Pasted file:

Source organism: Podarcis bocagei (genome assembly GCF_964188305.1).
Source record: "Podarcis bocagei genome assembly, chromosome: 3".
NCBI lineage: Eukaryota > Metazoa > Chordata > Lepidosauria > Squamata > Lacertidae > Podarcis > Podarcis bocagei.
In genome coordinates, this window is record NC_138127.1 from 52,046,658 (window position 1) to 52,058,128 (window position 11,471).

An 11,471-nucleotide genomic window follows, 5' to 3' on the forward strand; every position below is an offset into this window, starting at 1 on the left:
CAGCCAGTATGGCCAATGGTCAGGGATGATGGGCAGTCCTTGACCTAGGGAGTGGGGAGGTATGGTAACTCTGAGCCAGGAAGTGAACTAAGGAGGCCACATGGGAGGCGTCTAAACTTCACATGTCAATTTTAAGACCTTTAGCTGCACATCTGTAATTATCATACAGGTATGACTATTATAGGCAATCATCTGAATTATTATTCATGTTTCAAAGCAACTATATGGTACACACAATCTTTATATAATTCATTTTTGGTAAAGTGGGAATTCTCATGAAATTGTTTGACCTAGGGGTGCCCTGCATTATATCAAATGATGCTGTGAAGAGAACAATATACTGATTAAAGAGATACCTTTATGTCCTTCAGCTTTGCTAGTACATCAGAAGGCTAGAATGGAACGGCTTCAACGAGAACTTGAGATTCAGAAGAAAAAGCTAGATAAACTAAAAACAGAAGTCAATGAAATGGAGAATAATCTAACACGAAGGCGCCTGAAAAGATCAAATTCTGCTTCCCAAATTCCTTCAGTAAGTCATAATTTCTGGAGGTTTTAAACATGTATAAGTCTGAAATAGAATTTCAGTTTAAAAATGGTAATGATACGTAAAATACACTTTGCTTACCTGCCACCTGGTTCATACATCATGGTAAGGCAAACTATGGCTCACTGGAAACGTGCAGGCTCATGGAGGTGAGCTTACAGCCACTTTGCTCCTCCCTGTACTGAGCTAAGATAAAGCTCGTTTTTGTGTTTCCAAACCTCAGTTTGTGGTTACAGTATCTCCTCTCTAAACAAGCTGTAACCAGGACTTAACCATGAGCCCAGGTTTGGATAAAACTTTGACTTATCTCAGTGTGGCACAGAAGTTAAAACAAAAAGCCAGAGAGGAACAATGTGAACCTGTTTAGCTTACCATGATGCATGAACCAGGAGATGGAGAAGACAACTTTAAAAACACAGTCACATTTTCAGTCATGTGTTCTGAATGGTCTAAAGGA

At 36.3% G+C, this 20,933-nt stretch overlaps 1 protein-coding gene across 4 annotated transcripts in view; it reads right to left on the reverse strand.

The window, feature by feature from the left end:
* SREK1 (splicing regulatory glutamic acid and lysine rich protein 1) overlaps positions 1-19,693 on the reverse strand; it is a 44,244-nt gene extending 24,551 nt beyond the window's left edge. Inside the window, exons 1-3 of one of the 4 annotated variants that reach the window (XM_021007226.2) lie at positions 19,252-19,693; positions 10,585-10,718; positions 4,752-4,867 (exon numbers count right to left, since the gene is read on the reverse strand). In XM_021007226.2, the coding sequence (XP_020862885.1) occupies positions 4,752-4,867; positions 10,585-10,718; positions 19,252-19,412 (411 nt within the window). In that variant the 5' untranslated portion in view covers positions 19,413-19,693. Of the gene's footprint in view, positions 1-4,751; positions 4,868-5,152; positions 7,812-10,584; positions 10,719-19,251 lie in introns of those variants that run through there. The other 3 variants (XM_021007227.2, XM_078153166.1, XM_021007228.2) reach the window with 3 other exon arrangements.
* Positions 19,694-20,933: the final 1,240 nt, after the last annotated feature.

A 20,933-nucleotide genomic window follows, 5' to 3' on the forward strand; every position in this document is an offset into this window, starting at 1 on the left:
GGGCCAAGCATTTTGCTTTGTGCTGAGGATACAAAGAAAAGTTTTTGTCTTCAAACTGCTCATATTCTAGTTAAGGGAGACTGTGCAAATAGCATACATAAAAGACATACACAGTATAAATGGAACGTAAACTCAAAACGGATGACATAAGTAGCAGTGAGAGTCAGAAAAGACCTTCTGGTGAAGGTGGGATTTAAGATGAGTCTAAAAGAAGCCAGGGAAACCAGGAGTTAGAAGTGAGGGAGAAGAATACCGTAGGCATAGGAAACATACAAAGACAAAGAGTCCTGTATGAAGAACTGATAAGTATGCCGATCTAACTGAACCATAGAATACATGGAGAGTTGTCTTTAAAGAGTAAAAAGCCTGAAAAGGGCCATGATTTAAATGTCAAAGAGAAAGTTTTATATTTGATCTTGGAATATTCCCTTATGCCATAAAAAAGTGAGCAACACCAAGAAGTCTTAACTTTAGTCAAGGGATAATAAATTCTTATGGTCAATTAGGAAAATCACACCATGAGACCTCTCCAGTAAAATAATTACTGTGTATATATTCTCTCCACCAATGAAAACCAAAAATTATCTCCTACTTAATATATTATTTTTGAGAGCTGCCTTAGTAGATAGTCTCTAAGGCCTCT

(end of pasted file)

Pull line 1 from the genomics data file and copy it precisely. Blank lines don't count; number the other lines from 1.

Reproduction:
Source organism: Podarcis bocagei (genome assembly GCF_964188305.1).